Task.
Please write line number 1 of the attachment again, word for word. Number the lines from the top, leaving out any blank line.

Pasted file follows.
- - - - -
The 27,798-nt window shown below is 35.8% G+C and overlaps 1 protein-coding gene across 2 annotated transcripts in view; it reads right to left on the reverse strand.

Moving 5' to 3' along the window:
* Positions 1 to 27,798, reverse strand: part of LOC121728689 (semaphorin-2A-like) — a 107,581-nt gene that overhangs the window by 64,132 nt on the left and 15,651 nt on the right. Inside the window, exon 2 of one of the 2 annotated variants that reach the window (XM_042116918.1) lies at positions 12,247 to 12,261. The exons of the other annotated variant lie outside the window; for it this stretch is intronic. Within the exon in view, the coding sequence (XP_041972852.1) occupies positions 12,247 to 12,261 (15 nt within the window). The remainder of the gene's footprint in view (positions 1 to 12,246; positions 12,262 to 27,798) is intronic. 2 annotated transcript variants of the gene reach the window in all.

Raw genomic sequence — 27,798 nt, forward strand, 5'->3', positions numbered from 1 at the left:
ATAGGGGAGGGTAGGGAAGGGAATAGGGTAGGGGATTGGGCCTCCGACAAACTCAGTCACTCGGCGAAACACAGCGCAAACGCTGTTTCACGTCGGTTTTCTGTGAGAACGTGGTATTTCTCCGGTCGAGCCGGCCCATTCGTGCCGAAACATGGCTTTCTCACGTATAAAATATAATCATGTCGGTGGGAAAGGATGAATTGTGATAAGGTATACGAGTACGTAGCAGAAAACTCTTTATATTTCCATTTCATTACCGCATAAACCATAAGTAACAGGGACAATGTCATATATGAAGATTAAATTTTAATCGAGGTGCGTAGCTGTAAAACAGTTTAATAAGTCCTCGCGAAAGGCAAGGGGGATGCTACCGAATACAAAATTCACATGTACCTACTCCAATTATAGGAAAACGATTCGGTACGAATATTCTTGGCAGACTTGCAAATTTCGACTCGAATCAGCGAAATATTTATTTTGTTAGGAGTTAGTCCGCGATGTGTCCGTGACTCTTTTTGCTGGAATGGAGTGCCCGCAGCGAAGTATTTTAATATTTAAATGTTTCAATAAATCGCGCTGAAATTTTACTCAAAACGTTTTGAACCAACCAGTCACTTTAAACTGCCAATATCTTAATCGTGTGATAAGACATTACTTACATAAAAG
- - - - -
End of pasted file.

The 27,798-nt window shown below is 35.8% G+C and overlaps 1 protein-coding gene across 2 annotated transcripts in view; it reads right to left on the reverse strand.